Dear Alpha Consumer,
I recently ordered a $1,300, 42-inch LCD television from Costco.com. To my surprise, FedEx dropped it off outside my door, where anyone could have taken it. Is this a normal practice, and would either company have reimbursed me if it had been stolen?
The only way to really know if a company would reimburse you for merchandise stolen off your front porch would be to have that happen, because most retailers shy away from making public promises about what they would do. It's understandable; if consumers were guaranteed a new product when the first one was stolen, that could easily lead to fraudulent reports of thefts. (I don't think I'm being overly pessimistic about shoppers' ethics. The National Retail Federation found that almost 9 percent of holiday returns are fraudulent, costing retailers about $3.7 billion over the holiday season.)
But, in my experience at least, when something is truly stolen—as an L.L. Bean comforter was from my Chicago apartment building in 2003—the company will send you a new one. (L.L. Bean spokeswoman Carolyn Beem says the company deals with such situations on a case-by-case basis and does a little investigating first.)
For its part, FedEx does not assume liability, unless the problem "is a result of our sole negligence," says spokeswoman Sandra Munoz. She suggests that consumers shipping expensive items either ask the retailer to require a signature from someone accepting delivery (which comes with a fee, unless the retailer covers it), pick the item up themselves at a FedEx station, or send the product to an address where someone will be available, such as an office. (In the case of a 42-inch television, only the first option sounds practical, unless you happen to be a body builder.)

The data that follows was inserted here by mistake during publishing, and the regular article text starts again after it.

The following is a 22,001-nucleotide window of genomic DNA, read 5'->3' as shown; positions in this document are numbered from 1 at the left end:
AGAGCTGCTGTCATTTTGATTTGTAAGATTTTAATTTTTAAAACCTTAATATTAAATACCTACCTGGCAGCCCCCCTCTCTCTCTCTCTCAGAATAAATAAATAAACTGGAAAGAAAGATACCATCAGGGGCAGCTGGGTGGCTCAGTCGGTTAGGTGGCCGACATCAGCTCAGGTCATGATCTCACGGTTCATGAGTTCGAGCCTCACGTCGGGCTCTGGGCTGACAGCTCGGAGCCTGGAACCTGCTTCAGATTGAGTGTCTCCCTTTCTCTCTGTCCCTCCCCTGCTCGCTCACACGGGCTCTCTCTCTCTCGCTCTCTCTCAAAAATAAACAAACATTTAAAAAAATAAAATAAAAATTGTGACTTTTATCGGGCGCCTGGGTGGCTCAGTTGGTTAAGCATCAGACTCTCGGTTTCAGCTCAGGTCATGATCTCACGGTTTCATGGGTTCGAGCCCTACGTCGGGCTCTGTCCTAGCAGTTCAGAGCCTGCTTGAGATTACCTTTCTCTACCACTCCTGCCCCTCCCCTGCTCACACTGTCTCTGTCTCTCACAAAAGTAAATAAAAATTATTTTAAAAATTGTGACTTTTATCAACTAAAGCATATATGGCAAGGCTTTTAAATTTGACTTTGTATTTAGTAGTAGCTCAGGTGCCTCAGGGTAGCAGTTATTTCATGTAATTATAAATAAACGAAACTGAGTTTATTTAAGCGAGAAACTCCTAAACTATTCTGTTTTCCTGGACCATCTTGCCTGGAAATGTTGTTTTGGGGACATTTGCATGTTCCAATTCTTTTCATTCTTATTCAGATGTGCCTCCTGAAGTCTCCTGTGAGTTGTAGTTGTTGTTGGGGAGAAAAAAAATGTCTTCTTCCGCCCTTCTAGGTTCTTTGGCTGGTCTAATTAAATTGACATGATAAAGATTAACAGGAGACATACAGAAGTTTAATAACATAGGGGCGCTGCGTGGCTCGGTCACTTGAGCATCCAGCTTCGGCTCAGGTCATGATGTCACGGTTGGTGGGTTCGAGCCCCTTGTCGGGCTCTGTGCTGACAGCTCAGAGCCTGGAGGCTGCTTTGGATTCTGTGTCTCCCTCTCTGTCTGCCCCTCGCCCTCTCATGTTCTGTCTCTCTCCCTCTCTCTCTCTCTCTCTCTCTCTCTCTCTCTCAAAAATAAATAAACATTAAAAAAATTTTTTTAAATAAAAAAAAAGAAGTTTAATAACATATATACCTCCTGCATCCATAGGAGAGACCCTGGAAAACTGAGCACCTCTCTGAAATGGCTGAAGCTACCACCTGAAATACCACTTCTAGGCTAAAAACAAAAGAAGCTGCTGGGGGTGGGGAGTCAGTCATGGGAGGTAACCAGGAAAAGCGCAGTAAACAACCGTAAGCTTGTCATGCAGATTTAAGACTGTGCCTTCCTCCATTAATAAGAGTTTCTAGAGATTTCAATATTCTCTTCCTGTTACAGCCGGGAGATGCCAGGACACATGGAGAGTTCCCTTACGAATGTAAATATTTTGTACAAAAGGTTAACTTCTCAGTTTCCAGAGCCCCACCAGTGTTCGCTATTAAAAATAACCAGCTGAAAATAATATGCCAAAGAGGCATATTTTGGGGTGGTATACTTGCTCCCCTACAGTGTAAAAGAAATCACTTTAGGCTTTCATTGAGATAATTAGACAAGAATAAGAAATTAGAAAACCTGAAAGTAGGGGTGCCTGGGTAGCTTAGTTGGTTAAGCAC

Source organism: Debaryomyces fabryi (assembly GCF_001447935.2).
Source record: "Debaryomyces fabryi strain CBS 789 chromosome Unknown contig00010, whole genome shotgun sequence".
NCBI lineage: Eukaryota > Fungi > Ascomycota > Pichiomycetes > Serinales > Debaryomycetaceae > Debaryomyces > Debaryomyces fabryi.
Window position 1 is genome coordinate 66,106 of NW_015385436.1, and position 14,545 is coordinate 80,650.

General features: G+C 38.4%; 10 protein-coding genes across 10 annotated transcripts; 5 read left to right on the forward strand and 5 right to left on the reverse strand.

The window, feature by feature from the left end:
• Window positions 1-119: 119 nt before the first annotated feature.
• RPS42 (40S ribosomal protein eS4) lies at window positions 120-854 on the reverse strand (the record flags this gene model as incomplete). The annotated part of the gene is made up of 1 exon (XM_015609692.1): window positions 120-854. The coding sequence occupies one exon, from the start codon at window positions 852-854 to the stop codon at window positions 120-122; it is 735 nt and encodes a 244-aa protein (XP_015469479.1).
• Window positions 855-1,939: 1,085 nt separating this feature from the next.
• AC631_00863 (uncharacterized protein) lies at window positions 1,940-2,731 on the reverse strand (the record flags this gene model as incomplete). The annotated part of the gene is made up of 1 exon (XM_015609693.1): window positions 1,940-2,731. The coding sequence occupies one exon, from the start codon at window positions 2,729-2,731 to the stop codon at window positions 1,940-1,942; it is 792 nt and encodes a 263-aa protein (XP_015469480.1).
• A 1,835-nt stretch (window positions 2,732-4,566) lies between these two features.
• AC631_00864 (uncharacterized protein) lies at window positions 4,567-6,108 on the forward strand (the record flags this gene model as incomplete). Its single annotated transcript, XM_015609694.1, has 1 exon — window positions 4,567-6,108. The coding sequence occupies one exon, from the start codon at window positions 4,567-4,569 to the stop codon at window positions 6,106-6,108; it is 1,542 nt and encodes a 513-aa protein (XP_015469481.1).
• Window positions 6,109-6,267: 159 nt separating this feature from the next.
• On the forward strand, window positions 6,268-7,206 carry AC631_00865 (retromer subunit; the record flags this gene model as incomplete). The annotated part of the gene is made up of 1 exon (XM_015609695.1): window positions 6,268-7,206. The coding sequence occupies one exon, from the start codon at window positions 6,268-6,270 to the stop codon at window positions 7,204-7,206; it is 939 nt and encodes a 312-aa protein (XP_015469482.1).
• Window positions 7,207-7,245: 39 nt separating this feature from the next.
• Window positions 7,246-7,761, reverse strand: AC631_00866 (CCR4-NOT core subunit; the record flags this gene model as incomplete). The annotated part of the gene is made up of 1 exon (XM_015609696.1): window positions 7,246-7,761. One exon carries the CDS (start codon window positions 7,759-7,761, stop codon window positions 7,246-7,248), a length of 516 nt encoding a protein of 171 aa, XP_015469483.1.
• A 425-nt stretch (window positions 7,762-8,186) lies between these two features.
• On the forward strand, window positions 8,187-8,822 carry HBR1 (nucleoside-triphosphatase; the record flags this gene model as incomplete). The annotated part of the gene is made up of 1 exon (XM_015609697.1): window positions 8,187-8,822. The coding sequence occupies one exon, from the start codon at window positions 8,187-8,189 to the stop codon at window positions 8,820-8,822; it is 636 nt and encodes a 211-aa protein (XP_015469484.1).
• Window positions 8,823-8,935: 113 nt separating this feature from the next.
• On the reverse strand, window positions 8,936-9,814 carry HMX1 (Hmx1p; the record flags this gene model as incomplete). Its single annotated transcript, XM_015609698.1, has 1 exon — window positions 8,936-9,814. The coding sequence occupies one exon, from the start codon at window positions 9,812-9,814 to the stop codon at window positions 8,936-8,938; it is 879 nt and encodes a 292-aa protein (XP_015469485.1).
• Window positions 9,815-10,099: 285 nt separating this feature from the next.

Costco declined to comment on its policy, so I can't provide any more specifics on what would have happened in your situation. The executive assistant who answered my call was surprised to learn that FedEx generally would not take responsibility in the case of theft, and suggested that perhaps Costco's vendors would be responsible. So you may want to keep that in mind when considering where to buy your next television.
Companies that deal with expensive merchandise, such as diamond rings in the case of Blue Nile or iPods in the case of Apple, typically require signatures. If you are concerned about an order and the retailer doesn't say it requires a signature, then you can try to request it while checking out (sometimes there is a box for "special handling requests"). But you might be better off calling the retailer, explaining your concerns, and asking the representative what can be done to allay your fears.